One of the recurring problems in migrating to Google Tag Manager is how to make the transition as smooth as possible. Usually it requires that we agree with the developers on a time when the old code is removed, and at that moment we need to make sure the GTM tags point to the right UA code. This is, of course, only one use case for migrations, as some people do the entire migration in a staging environment, and some just don’t care if they lose a little bit of data along the way.

However, the most seamless way to do the transition is to automate it. Make GTM somehow check for the existence of on-page GA, and if it finds it, the tags will not fire. As soon as the on-page GA is no longer found, GTM can go rampart.

This is a recurring discussion in our Google+ GTM Community, but this time it began in Twitter. Here’s the gist of it:

In this post, I wanted to take a shot at what my good friend Peter is looking for, with what I think is the best way to do this.

Now, there are a number of ways you could go about checking for on-page GA, including:

  • Check for existence of GA cookies

    • Very unreliable as cookies persist after removing on-page code, and if migration is to the same version of GA, the cookies are the same
  • Serialize page template, and regex match for script loaders or calls to the tracking objects

    • Crazy solution (that I just came up with), and isn’t very reliable. Fails completely if scripts are loaded in external JS files
  • Ask developers to add dataLayer.push() that tells the status of on-page GA

    • By far the most reliable solution out there, but the reason most people are looking for a solution like this is to minimize developer intervention
  • Check for existence of ga or _gaq objects

    • Works well if you can bear the wait for the tracking library to load AND execute, as the objects are created in the library code. On some sites, this might be a too long wait, especially if the library is loaded asynchronously. Also, you can rename the ga object, so you’d need to identify it first.

But I want to show you what I think is the best way to do it. Feel free to disagree, and I find myself disagreeing with me as well, especially on a complex site! In my opinion, the following solution does the check as early as possible, and it’s as reliable as it can be, even though there are some caveats.

Solution: look for the <script> elements

This solution looks for the existence of <script> elements, where either ga.js, analytics.js, or dc.js are loaded.

I think it’s pretty reliable, as if the script element is injected in proper form, it means that the libraries have loaded or have begun to load.

Here’s the Custom JavaScript Macro for this. It returns “true” if it finds any of the libraries you specify.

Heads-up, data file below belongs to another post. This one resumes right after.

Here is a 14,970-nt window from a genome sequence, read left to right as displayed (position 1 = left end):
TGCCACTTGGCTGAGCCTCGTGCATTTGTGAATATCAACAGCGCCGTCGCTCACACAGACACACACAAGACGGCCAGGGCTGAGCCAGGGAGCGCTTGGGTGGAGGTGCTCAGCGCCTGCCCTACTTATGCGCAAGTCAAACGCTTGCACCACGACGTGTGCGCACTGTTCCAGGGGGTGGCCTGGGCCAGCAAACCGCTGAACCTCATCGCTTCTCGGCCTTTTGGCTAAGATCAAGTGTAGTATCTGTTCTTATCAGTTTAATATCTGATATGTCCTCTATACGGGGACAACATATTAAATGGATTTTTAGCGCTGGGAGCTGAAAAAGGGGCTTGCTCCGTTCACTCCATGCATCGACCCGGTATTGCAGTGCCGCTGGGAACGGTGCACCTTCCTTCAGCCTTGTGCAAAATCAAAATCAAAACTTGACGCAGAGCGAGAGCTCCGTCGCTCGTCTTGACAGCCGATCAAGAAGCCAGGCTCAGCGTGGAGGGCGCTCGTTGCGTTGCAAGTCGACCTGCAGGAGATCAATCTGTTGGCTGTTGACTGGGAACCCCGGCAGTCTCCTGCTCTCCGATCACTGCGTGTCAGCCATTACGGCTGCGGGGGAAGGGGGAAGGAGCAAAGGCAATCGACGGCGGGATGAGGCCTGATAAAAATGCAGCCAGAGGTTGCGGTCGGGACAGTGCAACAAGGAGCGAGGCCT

function() {
  var scripts = document.getElementsByTagName('script'),
      ga = true, // set to false if you don't want to check for ga.js
      ua = true, // set to false if you don't want to check for analytics.js
      dc = false, // set to false if you don't want to check for dc.js
      i = len = 0;
  if (ga || ua || dc) {
    for (i, len = scripts.length; i < len; i += 1) {
      if (ga && /www\.google-analytics\.com\/ga\.js/.test(scripts[i].src)) {
        return true;
      if (ua && /www\.google-analytics\.com\/analytics\.js/.test(scripts[i].src)) {
        return true;
      if (dc && /stats\.g\.doubleclick\.net\/dc\.js/.test(scripts[i].src)) {
        return true;
  return false;

So now you can add {{check for scripts}} equals true as a blocking trigger in your GTM GA tags.

There are some shortcomings to this method. For example, the page can load the libraries but not do any tracking. This can be true for legacy setups, where only the _gaq.push() commands have been removed, but the library load remains. So naturally, you will have to audit the site before implementing this solution.

I tested this out a couple of times on my own blog, using it as the blocking rule of my pageview tag, and it seemed to work fine.

Naturally, since the ga.js snippet is added to the end of the page (stupid, synchronous script), you might need to wait for gtm.dom before checking the blocking rule, especially on heavy pages.


Remember, this simple solution is only for the transition from on-page GA to GTM. The only thing it does is prevent you from having to sit in front of a computer, constantly refreshing the page to see if the on-page code has been removed.

A migration requires vigilance, so even if you manage to automate the transition with this solution, you will still need to be alert throughout the process. But you knew this already (didn’t mean to sound condescending).